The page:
Page:United States Statutes at Large Volume 105 Part 1.djvu/745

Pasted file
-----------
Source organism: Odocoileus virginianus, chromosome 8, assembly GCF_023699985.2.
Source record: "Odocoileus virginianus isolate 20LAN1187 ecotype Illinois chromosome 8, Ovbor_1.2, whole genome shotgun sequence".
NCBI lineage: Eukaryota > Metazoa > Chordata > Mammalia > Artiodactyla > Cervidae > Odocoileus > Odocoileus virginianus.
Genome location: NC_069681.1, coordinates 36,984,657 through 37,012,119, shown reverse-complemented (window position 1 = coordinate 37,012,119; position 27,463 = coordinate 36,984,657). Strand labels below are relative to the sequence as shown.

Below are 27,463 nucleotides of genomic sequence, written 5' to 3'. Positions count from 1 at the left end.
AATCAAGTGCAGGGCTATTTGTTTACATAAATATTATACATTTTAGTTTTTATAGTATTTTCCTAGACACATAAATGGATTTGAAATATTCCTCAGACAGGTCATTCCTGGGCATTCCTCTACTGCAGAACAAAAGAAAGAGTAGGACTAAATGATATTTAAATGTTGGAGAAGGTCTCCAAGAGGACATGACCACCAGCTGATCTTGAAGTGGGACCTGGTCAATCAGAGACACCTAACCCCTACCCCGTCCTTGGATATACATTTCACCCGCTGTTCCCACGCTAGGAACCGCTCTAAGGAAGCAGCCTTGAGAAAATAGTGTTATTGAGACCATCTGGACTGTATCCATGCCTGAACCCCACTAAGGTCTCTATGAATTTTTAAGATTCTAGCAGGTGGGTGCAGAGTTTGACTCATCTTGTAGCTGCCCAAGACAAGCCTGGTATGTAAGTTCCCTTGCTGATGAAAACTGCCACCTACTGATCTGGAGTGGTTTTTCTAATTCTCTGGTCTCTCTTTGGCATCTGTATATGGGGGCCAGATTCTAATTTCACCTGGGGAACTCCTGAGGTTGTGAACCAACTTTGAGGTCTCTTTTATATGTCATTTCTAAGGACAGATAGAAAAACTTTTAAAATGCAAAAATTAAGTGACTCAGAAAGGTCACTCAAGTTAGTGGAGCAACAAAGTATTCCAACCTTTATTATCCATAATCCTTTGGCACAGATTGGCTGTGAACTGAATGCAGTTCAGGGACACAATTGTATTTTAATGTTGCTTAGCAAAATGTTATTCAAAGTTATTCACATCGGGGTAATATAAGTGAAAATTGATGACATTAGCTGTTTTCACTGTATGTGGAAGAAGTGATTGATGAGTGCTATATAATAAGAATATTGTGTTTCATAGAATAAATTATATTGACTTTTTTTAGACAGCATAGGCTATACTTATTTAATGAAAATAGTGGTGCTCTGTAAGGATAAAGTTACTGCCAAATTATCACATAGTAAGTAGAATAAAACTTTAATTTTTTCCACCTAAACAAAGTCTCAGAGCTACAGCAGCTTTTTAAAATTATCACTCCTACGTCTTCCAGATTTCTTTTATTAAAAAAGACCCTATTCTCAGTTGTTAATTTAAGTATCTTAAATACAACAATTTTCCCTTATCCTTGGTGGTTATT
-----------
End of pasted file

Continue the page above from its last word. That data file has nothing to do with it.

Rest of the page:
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PUBLIC LAW 102-138—OCT. 28, 1991 105 STAT. 717 (1) the Warsaw Pact military alliance no longer exists; (2) the Soviet Union's capability to pose a military threat to European security has retreated radically; and (3) in light of the retreating Soviet threat, West European electorates are unlikely to approve the deployment of new United States tactical nuclear weapons on European soil. (b) POLICY.— It is the sense of the Congress that the United States Government should not proceed with the research or development of any tactical nuclear system designed solely for deployment in Europe unless and until the Council of the North Atlantic Treaty Organization has officially announced how, when, and where such tactical nuclear systems will be deployed. SEC. 364. UNITED STATES SUPPORT FOR UNCED. (a) FINDINGS.— The Congress finds that— (1) the United Nations Conference on Environment and Development (hereinafter in this section referred to as "UNCED") is scheduled to meet in June 1992 in Rio de Janiero, Brazil; and (2) UNCED affords a major opportunity to shape international environmental policy as an underpinning of sustainable development for well into the next century. (b) SENSE OF CONGRESS. —It is the sense of the Congress that— (1) the United States should seek to integrate environmental principles and considerations into all spheres of international economic activity; (2) the President should accord the UNCED process high-level attention and priority within the executive branch; (3) the United States should exercise a leadership role in preparations for the June 1992 meeting of the UNCED; (4) the United States should carefully consider what it hopes to achieve through the UNCED and how United States national security interests may best be advanced in deliberations in that conference; (5) the United States should seek ways to forge a global partnership and international cooperation among developing and industrialized nations on behalf of environmentally sound economic development; (6) the United States should actively pursue creative approaches to the spectrum of UNCED issues which the conference will address, and in particular seek innovative solutions to the key cross-sectorial issues of technology transfer and financial resources; (7) the United States should consider how best to strengthen international legal and institutional mechanisms to effectively address the range of UNCED issues beyond the 1992 Conference and into the next century; (8) the United States should promote broad international participation in the UNCED process at all levels, from grass roots to national; (9) the Agency for International Development should assume an appropriate role in the preparations for the June 1992 meeting of the UNCED, in view of the mandate and expertise of that agency regarding the twin conference themes of international environment and development; and (10) the executive branch should consider funding for appropriate activities related to the UNCED in amounts which are